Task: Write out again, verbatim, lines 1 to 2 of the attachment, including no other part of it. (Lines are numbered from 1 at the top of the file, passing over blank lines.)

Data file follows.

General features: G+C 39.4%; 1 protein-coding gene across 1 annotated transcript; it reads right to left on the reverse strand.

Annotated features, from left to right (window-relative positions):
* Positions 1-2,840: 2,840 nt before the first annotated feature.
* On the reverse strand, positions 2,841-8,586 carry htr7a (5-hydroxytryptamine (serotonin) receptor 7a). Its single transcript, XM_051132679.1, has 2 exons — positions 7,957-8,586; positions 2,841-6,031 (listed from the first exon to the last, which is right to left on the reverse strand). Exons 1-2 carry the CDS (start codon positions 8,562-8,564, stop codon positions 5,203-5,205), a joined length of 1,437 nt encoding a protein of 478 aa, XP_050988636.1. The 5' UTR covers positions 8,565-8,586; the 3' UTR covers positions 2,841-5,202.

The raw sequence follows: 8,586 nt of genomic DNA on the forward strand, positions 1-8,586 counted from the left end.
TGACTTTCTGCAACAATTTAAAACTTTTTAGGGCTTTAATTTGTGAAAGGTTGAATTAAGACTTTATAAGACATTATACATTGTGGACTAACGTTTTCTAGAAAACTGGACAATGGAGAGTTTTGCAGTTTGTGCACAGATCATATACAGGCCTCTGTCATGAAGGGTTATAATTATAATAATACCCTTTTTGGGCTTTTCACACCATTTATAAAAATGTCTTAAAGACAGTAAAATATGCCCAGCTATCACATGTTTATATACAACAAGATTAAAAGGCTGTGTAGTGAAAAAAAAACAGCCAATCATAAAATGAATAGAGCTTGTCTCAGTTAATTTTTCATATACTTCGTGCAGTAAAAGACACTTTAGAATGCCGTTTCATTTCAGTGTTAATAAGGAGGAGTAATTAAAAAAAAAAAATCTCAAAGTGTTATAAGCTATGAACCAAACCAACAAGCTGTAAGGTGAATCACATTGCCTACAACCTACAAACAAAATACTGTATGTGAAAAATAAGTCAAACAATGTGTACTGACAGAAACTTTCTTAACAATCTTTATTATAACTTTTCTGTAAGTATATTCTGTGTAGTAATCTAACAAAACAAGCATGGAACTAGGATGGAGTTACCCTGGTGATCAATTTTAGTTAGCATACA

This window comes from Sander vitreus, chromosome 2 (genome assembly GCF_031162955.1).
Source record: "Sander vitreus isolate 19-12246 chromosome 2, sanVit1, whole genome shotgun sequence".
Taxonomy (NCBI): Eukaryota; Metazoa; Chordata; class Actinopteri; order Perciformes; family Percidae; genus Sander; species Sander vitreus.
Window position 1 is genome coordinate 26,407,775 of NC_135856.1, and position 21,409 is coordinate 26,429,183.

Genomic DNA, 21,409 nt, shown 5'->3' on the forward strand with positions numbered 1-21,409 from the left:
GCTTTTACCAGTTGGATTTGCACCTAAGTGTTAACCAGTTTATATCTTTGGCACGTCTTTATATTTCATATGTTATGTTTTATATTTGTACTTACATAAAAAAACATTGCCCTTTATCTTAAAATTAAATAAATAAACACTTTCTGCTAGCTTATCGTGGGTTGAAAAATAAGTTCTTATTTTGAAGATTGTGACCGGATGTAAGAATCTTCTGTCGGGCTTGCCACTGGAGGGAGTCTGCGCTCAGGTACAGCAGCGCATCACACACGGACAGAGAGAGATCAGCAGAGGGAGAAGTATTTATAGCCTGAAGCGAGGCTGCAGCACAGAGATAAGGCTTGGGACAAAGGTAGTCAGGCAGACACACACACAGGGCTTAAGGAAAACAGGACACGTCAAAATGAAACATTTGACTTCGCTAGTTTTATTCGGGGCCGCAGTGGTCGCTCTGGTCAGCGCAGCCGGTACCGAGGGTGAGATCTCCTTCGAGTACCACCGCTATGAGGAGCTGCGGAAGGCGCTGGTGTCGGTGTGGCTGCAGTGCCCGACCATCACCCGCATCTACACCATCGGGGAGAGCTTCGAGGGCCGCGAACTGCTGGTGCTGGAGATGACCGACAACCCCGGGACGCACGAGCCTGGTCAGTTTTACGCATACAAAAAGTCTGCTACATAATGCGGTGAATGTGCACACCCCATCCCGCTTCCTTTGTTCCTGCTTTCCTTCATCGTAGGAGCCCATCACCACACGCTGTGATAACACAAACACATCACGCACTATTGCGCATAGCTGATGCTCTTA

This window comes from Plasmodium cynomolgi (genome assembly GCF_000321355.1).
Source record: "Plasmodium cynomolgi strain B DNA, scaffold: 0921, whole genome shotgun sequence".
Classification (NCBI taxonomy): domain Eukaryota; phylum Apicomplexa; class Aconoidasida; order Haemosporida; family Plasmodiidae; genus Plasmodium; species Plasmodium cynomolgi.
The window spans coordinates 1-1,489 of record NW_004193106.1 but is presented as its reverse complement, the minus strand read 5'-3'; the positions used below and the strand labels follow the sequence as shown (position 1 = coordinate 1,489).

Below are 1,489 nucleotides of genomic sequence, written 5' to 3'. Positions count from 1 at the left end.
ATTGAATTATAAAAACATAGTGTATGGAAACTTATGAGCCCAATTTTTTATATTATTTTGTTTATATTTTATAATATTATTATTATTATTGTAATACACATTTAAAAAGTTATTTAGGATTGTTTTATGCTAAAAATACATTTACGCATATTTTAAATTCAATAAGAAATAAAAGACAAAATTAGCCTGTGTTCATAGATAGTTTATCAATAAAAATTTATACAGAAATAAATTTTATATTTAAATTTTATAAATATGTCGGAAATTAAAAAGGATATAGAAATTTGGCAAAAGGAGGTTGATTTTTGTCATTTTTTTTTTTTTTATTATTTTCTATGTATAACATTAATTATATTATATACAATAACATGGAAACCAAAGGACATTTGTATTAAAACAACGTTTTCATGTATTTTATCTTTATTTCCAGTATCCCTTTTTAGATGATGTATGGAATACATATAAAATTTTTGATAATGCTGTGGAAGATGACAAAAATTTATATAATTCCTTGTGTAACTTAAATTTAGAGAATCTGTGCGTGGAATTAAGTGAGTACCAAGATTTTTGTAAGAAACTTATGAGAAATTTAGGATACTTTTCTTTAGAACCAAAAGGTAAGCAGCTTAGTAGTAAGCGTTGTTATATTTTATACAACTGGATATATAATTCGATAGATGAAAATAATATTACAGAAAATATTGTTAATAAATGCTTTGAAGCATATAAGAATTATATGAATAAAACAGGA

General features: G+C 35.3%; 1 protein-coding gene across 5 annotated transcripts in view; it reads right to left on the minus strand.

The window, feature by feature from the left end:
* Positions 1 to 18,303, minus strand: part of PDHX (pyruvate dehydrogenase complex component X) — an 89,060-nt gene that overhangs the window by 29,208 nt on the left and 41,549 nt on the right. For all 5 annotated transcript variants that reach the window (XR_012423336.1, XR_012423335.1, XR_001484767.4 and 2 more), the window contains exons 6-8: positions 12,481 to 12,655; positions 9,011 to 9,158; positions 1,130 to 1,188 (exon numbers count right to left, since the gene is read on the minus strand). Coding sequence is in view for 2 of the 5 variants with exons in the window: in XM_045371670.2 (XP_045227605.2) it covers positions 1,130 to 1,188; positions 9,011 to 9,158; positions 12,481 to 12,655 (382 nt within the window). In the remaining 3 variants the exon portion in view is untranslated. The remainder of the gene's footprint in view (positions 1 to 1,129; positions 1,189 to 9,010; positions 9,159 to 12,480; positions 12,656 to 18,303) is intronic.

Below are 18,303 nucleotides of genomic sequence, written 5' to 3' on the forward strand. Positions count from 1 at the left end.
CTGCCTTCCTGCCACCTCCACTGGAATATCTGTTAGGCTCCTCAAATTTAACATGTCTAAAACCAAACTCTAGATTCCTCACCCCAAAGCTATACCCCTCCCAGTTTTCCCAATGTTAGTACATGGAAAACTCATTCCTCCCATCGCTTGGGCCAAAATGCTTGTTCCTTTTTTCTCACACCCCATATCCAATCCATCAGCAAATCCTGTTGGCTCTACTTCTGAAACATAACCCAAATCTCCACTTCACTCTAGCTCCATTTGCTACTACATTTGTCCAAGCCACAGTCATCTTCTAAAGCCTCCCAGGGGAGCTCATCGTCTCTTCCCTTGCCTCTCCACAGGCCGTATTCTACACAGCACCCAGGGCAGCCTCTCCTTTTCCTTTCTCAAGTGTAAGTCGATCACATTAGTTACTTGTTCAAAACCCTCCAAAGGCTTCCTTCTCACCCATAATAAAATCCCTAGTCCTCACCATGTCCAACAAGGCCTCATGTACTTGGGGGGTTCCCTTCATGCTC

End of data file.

General features: G+C 39.4%; 1 protein-coding gene across 1 annotated transcript; it reads right to left on the reverse strand.

Annotated features, from left to right (window-relative positions):